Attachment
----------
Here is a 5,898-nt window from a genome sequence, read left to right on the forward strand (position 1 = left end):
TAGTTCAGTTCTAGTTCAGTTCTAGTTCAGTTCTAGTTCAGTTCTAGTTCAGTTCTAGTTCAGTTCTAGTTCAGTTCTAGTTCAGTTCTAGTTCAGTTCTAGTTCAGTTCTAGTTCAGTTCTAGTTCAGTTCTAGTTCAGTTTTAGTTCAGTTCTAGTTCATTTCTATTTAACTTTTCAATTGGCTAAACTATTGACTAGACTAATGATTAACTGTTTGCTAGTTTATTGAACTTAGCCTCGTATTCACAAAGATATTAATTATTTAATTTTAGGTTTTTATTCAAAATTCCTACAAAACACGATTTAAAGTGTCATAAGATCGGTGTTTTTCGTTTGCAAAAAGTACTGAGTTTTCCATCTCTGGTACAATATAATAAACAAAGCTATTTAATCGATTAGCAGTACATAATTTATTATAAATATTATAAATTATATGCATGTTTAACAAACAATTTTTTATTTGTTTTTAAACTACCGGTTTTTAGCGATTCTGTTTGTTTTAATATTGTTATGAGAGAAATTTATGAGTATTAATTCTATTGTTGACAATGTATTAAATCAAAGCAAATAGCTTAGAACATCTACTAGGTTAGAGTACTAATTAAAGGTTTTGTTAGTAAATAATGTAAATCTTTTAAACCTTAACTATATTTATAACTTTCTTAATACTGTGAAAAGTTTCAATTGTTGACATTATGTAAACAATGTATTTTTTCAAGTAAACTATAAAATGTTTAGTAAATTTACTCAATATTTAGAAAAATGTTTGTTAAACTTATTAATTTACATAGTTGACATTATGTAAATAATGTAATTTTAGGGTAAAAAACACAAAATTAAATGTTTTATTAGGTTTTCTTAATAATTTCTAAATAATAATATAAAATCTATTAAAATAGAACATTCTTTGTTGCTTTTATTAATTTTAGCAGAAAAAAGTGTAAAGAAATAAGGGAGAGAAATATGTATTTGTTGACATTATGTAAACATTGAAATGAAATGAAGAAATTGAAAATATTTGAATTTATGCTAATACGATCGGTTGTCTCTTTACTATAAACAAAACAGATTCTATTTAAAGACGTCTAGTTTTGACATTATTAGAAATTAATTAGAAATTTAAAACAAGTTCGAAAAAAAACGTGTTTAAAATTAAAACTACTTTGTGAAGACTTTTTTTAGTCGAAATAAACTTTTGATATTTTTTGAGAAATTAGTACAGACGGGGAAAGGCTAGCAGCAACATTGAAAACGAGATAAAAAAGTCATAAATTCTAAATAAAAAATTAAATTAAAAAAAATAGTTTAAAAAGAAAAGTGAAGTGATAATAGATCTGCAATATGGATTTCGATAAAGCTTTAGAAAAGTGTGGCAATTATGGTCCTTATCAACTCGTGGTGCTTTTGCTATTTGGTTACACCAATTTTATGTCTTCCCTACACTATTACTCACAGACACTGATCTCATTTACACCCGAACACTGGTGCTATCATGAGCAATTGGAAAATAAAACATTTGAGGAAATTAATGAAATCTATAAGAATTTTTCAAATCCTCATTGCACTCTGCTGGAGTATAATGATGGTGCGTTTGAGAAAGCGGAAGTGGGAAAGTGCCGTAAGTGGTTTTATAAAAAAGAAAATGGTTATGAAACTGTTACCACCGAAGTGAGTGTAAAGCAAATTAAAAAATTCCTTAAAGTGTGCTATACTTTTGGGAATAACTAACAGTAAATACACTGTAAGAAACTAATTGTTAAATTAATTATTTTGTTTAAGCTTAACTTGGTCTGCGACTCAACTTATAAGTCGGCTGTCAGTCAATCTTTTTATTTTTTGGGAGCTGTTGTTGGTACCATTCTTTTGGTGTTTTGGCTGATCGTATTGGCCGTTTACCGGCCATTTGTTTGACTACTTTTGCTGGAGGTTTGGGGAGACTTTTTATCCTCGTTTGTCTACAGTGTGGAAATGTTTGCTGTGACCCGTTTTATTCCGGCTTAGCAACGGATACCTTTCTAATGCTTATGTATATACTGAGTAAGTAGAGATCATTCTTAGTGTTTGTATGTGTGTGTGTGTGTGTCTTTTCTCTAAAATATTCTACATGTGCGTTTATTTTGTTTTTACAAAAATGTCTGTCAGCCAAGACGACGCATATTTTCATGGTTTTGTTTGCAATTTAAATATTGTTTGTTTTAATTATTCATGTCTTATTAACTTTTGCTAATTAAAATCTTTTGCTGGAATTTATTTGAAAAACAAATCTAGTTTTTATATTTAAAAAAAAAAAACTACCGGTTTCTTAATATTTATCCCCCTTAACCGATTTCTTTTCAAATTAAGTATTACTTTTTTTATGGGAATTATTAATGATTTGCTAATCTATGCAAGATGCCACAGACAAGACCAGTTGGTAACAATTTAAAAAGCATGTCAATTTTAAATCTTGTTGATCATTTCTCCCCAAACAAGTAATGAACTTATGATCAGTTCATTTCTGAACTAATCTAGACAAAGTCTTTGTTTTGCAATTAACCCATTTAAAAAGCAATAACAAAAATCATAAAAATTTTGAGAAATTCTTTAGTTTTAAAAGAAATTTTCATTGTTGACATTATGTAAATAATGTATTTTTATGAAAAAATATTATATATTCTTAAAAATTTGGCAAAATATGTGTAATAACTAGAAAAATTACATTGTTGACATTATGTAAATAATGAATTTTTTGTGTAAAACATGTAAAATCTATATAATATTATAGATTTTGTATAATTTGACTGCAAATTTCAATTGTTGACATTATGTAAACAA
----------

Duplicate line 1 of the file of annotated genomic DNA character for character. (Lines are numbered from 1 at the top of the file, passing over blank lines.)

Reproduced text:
Here is a 5,898-nt window from a genome sequence, read left to right on the forward strand (position 1 = left end):